Group 2 Innate Lymphoid Cells (ILC2) Suppress Beneficial Type 1 Immune Responses During Pulmonary Cryptococcosis

Frontiers in Immunology
Markus KindermannStefan Wirtz


Cryptococcus neoformans is an opportunistic fungal pathogen preferentially causing disease in immunocompromised individuals such as organ-transplant-recipients, patients receiving immunosuppressive medications or, in particular, individuals suffering from HIV infection. Numerous studies clearly indicated that the control of C. neoformans infections is strongly dependent on a prototypic type 1 immune response and classical macrophage activation, whereas type 2-biased immunity and alternative activation of macrophages has been rather implicated in disease progression and detrimental outcomes. However, little is known about regulatory pathways modulating and balancing immune responses during early phases of pulmonary cryptococcosis. Here, we analyzed the role of group 2 innate lymphoid cells (ILC2s) for the control of C. neoformans infection. Using an intranasal infection model with a highly virulent C. neoformans strain, we found that ILC2 numbers were strongly increased in C. neoformans-infected lungs along with induction of a type 2 response. Mice lacking ILC2s due to conditional deficiency of the transcription factor RAR-related orphan receptor alpha (Rora) displayed a massive downregulation of features of type 2 immunity as r...Continue Reading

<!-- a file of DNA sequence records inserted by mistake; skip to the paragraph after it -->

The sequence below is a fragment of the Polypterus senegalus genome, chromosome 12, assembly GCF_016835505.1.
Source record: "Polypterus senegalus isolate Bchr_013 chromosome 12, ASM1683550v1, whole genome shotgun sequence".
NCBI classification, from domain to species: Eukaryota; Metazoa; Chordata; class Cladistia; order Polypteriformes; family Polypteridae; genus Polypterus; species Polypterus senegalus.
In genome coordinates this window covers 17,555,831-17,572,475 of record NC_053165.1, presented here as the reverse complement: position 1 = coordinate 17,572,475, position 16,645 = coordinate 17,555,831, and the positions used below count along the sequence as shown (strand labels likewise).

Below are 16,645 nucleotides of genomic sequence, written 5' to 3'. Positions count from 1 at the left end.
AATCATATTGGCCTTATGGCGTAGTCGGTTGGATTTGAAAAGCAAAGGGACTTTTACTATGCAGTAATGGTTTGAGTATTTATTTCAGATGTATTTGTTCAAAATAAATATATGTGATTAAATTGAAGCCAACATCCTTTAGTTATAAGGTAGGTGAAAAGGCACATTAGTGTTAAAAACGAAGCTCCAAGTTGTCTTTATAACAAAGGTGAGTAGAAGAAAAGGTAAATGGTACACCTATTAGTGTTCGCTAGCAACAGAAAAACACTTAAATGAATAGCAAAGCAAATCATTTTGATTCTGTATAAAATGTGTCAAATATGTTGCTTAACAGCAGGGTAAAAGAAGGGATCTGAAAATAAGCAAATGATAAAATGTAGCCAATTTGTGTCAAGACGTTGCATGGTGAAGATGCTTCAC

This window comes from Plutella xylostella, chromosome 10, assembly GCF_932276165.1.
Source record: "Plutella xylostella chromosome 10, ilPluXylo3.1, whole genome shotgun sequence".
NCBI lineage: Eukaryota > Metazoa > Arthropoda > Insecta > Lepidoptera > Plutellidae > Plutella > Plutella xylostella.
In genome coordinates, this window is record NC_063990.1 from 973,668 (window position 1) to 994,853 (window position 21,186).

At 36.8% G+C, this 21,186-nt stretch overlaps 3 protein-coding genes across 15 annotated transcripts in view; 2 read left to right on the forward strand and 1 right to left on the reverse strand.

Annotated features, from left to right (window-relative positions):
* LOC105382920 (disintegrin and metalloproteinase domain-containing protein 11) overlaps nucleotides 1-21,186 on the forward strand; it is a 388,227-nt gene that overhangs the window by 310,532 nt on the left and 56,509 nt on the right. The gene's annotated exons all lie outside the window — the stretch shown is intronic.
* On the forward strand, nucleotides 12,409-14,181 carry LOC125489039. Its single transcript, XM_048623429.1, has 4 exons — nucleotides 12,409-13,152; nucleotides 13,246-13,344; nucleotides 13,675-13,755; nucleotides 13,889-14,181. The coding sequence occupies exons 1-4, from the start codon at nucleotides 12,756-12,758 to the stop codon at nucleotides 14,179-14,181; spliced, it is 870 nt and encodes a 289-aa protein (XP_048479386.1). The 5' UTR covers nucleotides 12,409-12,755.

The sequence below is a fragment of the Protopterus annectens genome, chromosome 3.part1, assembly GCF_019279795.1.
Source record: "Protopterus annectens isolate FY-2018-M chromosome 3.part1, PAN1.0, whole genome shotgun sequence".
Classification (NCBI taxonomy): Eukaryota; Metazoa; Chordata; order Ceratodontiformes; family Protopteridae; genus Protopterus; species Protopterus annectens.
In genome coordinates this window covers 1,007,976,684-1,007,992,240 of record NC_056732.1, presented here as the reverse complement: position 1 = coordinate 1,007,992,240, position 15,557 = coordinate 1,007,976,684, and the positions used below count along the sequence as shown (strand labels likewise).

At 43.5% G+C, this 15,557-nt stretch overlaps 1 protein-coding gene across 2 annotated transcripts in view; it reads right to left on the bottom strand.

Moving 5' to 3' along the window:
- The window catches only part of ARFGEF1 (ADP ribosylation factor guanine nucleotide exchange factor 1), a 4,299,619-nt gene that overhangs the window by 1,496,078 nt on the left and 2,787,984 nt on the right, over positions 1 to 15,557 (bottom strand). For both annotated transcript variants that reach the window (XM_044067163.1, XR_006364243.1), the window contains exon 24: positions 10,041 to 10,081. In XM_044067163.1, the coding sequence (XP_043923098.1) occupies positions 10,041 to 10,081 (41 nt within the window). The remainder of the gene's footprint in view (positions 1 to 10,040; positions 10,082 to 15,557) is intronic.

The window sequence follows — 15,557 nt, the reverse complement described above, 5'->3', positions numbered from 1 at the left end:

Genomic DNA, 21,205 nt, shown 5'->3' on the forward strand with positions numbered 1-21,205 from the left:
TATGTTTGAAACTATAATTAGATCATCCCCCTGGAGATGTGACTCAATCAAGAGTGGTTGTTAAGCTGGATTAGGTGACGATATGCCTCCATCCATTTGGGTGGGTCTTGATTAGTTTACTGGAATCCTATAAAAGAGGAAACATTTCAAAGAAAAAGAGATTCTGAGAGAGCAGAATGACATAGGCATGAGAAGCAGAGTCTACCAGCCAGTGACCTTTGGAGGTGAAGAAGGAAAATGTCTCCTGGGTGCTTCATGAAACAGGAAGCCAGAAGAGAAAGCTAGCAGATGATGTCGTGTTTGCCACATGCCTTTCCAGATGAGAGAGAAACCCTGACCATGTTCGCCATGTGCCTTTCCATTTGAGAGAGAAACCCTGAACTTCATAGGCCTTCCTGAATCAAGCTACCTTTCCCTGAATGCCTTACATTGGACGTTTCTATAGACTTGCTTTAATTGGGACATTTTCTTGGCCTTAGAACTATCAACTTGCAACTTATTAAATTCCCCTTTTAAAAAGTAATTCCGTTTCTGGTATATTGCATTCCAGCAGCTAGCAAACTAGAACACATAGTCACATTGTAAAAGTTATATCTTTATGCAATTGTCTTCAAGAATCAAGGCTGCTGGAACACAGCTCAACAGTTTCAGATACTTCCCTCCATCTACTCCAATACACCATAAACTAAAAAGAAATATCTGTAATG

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Related Concepts

HIV Infections
Immunocompromised Host
Disease Progression
Cryptococcus neoformans
Lymphoid Cells
RORA protein, human

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